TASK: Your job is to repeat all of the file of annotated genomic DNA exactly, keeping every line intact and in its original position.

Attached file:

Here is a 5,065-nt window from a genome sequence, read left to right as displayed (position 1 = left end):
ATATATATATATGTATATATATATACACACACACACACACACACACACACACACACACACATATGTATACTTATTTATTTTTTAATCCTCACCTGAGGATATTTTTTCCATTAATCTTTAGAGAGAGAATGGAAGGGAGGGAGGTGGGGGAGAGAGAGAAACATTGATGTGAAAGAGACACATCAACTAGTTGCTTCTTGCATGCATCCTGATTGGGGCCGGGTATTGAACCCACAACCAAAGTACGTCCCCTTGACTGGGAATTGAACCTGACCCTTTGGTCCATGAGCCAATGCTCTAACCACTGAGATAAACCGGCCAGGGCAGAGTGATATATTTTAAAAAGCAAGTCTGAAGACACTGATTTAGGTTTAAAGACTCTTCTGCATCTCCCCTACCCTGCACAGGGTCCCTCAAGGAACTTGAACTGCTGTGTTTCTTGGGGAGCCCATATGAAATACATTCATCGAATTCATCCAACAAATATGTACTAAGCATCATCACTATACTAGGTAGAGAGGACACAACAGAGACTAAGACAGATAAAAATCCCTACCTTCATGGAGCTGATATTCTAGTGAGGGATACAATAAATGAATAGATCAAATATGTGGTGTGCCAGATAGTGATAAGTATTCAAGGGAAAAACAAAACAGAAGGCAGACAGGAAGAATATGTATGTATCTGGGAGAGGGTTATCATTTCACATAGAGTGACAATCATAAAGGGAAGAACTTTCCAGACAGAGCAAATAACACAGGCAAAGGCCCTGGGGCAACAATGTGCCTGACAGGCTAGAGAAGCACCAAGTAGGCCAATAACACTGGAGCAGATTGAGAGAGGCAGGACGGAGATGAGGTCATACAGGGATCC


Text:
Here is a 5,065-nt window from a genome sequence, read left to right as displayed (position 1 = left end):
ATATATATATATGTATATATATATACACACACACACACACACACACACACACACACACACATATGTATACTTATTTATTTTTTAATCCTCACCTGAGGATATTTTTTCCATTAATCTTTAGAGAGAGAATGGAAGGGAGGGAGGTGGGGGAGAGAGAGAAACATTGATGTGAAAGAGACACATCAACTAGTTGCTTCTTGCATGCATCCTGATTGGGGCCGGGTATTGAACCCACAACCAAAGTACGTCCCCTTGACTGGGAATTGAACCTGACCCTTTGGTCCATGAGCCAATGCTCTAACCACTGAGATAAACCGGCCAGGGCAGAGTGATATATTTTAAAAAGCAAGTCTGAAGACACTGATTTAGGTTTAAAGACTCTTCTGCATCTCCCCTACCCTGCACAGGGTCCCTCAAGGAACTTGAACTGCTGTGTTTCTTGGGGAGCCCATATGAAATACATTCATCGAATTCATCCAACAAATATGTACTAAGCATCATCACTATACTAGGTAGAGAGGACACAACAGAGACTAAGACAGATAAAAATCCCTACCTTCATGGAGCTGATATTCTAGTGAGGGATACAATAAATGAATAGATCAAATATGTGGTGTGCCAGATAGTGATAAGTATTCAAGGGAAAAACAAAACAGAAGGCAGACAGGAAGAATATGTATGTATCTGGGAGAGGGTTATCATTTCACATAGAGTGACAATCATAAAGGGAAGAACTTTCCAGACAGAGCAAATAACACAGGCAAAGGCCCTGGGGCAACAATGTGCCTGACAGGCTAGAGAAGCACCAAGTAGGCCAATAACACTGGAGCAGATTGAGAGAGGCAGGACGGAGATGAGGTCATACAGGGATCC